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"Consider the lilies of the field, how they grow."—Matthew 6:28 .

FEAR and anxiety are amongst the most serious foes of our human family. They wear upon the gray matter of the brain; they produce nervous exhaustion and are very injurious to health. For those who would seek to walk in the Divine path which God has marked out for the Gospel Church, fear and anxiety are special hindrances. The Savior had this fact in mind when he spoke thus to His disciples. He would have His followers to be without worry, to be restful of heart. But He would not have them be without carefulness. There is a carefulness which is entirely proper, yea, necessary, on our part, but not this extreme worry—this inability to enjoy the blessings of the present moment because of thoughts, fears, respecting tomorrow. When the Apostle said (Philippians 4:6), "Be careful for nothing," he was not referring to a proper care and sense of responsibility, but to an anxiety which would rob the soul of rest and peace, and which would indicate a lack of faith in the Lord [R5875 : page 94] and in His care for His people. The word rendered "careful" here is from a Greek word meaning over anxious.

In giving a forceful lesson to His disciples on trustfulness in God, the Master used the illustration of the lilies of the field. The lilies of Palestine are quite common—rather a small flower, many of them red. They persist, live, grow, notwithstanding that no special provision is made for their cultivation, and that they are trodden down by those who pass through the fields. Yet they develop and mature and blossom, and have an exquisite organism, which microscopic examination shows is very beautiful. Jesus declared that even Solomon in all his glory was not arrayed like one of these. There is a perfection in the texture of a flower that is wonderful. The finest clothing cannot approximate the delicate structure of the flower, created by an Infinite Hand.

The lesson seems to be that although the flowers may be in an unfavorable environment, unable to do for themselves or to take any anxious thought in the matter, nevertheless, God's providence has so arranged for them that they thrive and become very beautiful. These lilies did not look up and wish that they might become great trees, nor wish that they might climb up higher in the world and nearer the sun, as do the vines. On the contrary, they were content with the lot chosen for them by their Infinite Creator.—Matthew 6:30.


And so God's people are to take a lesson from the lilies. They too are to be content with the Lord's arrangement for them—as the poet expresses it:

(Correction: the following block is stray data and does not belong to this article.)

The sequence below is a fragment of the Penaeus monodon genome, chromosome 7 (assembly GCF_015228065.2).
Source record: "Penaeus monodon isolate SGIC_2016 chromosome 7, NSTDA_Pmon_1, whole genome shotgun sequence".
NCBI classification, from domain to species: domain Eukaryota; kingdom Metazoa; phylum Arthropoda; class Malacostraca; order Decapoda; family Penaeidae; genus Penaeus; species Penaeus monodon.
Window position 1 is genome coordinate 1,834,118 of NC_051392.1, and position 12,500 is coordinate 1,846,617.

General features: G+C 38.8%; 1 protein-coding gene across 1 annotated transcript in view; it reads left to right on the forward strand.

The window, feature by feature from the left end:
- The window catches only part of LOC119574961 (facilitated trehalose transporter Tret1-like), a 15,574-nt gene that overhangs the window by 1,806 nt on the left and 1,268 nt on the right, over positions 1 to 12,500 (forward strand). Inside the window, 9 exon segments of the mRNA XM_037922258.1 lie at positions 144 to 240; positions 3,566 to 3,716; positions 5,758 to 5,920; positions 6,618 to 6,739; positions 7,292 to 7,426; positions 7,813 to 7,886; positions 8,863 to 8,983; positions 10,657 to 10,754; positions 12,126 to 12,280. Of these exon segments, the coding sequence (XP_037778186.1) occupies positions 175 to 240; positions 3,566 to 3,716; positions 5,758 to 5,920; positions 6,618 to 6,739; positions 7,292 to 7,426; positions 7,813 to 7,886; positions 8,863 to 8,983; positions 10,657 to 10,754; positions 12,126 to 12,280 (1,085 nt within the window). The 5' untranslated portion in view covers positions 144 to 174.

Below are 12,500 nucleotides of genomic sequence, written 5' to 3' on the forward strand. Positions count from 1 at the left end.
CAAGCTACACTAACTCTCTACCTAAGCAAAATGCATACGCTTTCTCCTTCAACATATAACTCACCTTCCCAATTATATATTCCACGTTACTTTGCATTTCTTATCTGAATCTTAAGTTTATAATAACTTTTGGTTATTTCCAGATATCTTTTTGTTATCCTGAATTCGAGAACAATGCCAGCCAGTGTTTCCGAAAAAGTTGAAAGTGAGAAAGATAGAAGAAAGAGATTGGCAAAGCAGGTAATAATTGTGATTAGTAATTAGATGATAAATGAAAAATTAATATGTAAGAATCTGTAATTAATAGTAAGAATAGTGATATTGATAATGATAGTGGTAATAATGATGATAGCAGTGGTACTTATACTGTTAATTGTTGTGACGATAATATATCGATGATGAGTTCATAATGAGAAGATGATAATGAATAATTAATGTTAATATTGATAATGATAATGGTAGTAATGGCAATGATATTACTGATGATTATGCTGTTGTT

"Content whatever lot I see,
Since 'tis my God that leadeth me."

In proportion as we approximate this condition it will give us peace and rest of mind. We are not to worry, and not to be slothful, but are to be diligent, "fervent in spirit serving the Lord," doing with our might what our hands find to do. When doing this, we are to be content and trustful that He will work out all things for our good. He wishes us to learn this important lesson of trust.

Those who neglect to learn this lesson will be unprepared for the great work God has in mind for our future under Messiah's Kingdom. God will not have any in that Kingdom, we are sure, who are not full of trust. As the flowers flourish under God's providential care, so are all of His people to flourish—to grow in knowledge and beauty of spirit, in beauty of character. And this is not accomplished by some great things that they do, but by the spirit in which they meet the little things, the every day experiences of life. God's people are to grow steadily, though unobtrusively.

The lily would always have a humble place; it would never be great like a tree. So it is with us here in the flesh. And the Lord puts each one in the place He designs for him. We shall learn better the lessons for the future by being placed under humble conditions now, where we may grow, where our entire loyalty to the Father's will may be fully tested, where all the beauties of our character may be the most fully developed.


John 18:11; Psalm 116:13.
The Cup my Father pours
Shall I not drink?
And precious, holy thoughts
Shall I not think?
And if His Love doth send
Less joy than pain,
And if all friends forsake,
Shall I complain?
If foes misrepresent
And work me woes,
Shall I not rest content
Since Father knows?
If where once friend I had
I Judas find,
Still Jesus holds me in
His love entwined.
He knew the love and loss
Of faithless friend;
He'll know each step I take
Unto the end.
His love enfolds me fast—
I cannot fall.
The Cup my Father pours—
I'll drink it all.
Hattie O. Henderson.